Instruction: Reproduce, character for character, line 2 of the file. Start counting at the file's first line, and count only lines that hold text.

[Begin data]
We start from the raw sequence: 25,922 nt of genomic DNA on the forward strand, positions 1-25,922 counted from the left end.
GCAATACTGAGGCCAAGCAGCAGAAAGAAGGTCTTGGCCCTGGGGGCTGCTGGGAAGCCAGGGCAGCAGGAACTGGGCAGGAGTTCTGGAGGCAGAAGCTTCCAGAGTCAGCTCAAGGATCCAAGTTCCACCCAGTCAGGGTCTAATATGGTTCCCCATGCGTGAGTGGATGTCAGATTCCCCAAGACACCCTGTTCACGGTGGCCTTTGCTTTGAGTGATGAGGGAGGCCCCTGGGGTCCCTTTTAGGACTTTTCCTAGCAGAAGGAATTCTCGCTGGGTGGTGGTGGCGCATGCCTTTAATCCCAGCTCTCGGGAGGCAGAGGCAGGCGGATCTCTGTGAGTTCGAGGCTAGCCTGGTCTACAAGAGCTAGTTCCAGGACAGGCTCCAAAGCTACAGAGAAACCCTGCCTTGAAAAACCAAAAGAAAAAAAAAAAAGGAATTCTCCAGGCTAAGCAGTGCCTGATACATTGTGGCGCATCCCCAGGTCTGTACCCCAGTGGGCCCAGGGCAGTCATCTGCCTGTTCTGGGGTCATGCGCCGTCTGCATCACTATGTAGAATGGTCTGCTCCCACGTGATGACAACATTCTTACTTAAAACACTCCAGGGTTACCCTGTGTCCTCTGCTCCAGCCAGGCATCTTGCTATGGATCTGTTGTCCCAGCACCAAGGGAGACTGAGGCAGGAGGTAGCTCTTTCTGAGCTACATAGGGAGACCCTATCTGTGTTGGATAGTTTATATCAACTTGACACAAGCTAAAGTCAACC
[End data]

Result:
GCAATACTGAGGCCAAGCAGCAGAAAGAAGGTCTTGGCCCTGGGGGCTGCTGGGAAGCCAGGGCAGCAGGAACTGGGCAGGAGTTCTGGAGGCAGAAGCTTCCAGAGTCAGCTCAAGGATCCAAGTTCCACCCAGTCAGGGTCTAATATGGTTCCCCATGCGTGAGTGGATGTCAGATTCCCCAAGACACCCTGTTCACGGTGGCCTTTGCTTTGAGTGATGAGGGAGGCCCCTGGGGTCCCTTTTAGGACTTTTCCTAGCAGAAGGAATTCTCGCTGGGTGGTGGTGGCGCATGCCTTTAATCCCAGCTCTCGGGAGGCAGAGGCAGGCGGATCTCTGTGAGTTCGAGGCTAGCCTGGTCTACAAGAGCTAGTTCCAGGACAGGCTCCAAAGCTACAGAGAAACCCTGCCTTGAAAAACCAAAAGAAAAAAAAAAAAGGAATTCTCCAGGCTAAGCAGTGCCTGATACATTGTGGCGCATCCCCAGGTCTGTACCCCAGTGGGCCCAGGGCAGTCATCTGCCTGTTCTGGGGTCATGCGCCGTCTGCATCACTATGTAGAATGGTCTGCTCCCACGTGATGACAACATTCTTACTTAAAACACTCCAGGGTTACCCTGTGTCCTCTGCTCCAGCCAGGCATCTTGCTATGGATCTGTTGTCCCAGCACCAAGGGAGACTGAGGCAGGAGGTAGCTCTTTCTGAGCTACATAGGGAGACCCTATCTGTGTTGGATAGTTTATATCAACTTGACACAAGCTAAAGTCAACC